Chinese Export Coffee Cup, Blue & White, English Gilding, Antique 18th C

This pretty coffee cup has 15 facets, and is hand painted with a design that was the precursor of many English transferware patterns. There are elements of "Twisted Willow", Spode's "Rock Pattern", and "Emerging Boats" within the busy pattern.

Although made in China for export to England, it was made more desirable and expensive by the extensive gilding it was given once it reached England. The gilder's number "7" can be seen on the bottom edge of the foot rim.

I recently learned that William Billingsley's gilder's mark was a "long tailed 7", and was usually placed on the foot rim. I wonder if he ever gilded any Chinese Export pieces?

The cup is 2-3/8" high. I date it c.1770.

The condition is very good. On the base is a slight spider crack in the glaze only. It does not go through to the interior of the cup. On the rim is a tiny nick that has been gilded over, and the glare from the gold made it difficult to photograph. No other cracks, chips, or repairs. The cup rings when tapped.

Item ID: 1096


I guarantee the authenticity of all items I sell, and disclose any damage or restoration. Your satisfaction is guaranteed, or your money back! Paypal accepted. Visa/Mastercard accepted.

Chinese Export Coffee Cup, Blue & White, English Gilding, Antique 18th C

Chinese Export Coffee Cup, Blue & White, English Gilding, Antique 18th C
Chinese Export Coffee Cup, Blue & White, English Gilding, Antique 18th C
Chinese Export Coffee Cup, Blue & White, English Gilding, Antique 18th C
Chinese Export Coffee Cup, Blue & White, English Gilding, Antique 18th C
Chinese Export Coffee Cup, Blue & White, English Gilding, Antique 18th C
Chinese Export Coffee Cup, Blue & White, English Gilding, Antique 18th C

This pretty coffee cup has 15 facets, and is hand painted with a design that was the precursor of many English transferware patterns. There are elements of "Twisted Willow", Spode's "Rock Pattern", and "Emerging Boats" within the busy pattern.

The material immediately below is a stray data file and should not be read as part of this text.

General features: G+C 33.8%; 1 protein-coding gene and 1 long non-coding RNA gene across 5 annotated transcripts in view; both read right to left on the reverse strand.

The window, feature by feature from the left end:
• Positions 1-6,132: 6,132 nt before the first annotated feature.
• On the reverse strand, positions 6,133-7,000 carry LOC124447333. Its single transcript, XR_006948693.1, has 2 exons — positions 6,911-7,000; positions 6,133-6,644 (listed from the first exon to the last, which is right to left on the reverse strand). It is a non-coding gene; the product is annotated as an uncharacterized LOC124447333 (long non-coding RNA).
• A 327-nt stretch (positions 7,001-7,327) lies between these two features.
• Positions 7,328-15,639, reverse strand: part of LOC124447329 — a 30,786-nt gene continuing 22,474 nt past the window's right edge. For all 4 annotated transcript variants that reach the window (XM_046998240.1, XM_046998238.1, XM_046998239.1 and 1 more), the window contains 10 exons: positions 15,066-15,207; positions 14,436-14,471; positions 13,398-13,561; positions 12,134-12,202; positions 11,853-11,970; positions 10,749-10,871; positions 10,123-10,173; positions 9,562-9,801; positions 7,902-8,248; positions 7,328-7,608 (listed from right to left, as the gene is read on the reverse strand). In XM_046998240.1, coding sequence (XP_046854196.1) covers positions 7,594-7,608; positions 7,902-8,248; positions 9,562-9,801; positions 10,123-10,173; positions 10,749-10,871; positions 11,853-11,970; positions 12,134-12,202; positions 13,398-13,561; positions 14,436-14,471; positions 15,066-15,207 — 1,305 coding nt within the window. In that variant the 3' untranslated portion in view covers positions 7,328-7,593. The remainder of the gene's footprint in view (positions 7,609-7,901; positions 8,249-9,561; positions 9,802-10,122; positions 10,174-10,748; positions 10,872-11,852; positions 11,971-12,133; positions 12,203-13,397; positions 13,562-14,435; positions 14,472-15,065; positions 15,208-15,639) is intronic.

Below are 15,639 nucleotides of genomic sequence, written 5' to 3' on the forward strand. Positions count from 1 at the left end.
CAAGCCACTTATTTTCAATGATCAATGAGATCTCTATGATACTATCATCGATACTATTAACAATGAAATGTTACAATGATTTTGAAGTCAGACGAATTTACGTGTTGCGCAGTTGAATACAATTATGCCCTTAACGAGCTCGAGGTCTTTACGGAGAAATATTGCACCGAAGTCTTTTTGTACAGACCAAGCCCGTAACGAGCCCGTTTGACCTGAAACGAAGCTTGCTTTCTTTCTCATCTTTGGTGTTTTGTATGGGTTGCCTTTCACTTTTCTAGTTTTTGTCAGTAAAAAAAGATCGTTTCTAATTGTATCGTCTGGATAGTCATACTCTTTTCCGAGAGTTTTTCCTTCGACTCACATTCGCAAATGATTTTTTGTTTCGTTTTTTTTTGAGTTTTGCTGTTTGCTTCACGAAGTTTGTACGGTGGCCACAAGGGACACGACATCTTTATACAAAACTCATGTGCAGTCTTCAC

Although made in China for export to England, it was made more desirable and expensive by the extensive gilding it was given once it reached England. The gilder's number "7" can be seen on the bottom edge of the foot rim.

I recently learned that William Billingsley's gilder's mark was a "long tailed 7", and was usually placed on the foot rim. I wonder if he ever gilded any Chinese Export pieces?

The cup is 2-3/8" high. I date it c.1770.

The condition is very good. On the base is a slight spider crack in the glaze only. It does not go through to the interior of the cup. On the rim is a tiny nick that has been gilded over, and the glare from the gold made it difficult to photograph. No other cracks, chips, or repairs. The cup rings when tapped.

Item ID: 1096


I guarantee the authenticity of all items I sell, and disclose any damage or restoration. Your satisfaction is guaranteed, or your money back! Paypal accepted. Visa/Mastercard accepted.

$150 USD

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Owen's Antiques


Gay Jungemann, Vashon Island, WA   

Est. 1981. Specialist in Early 19th Century English Tea Wares.

Exclusive Ruby Lane Member since 2003

Featuring Spode, Wedgwood, Coalport, Mason's, Worcester, Derby, Minton, Chinoiserie & Japan Patterns

Shipping/Handling:To Be Determined
Insurance:$2.75 USD

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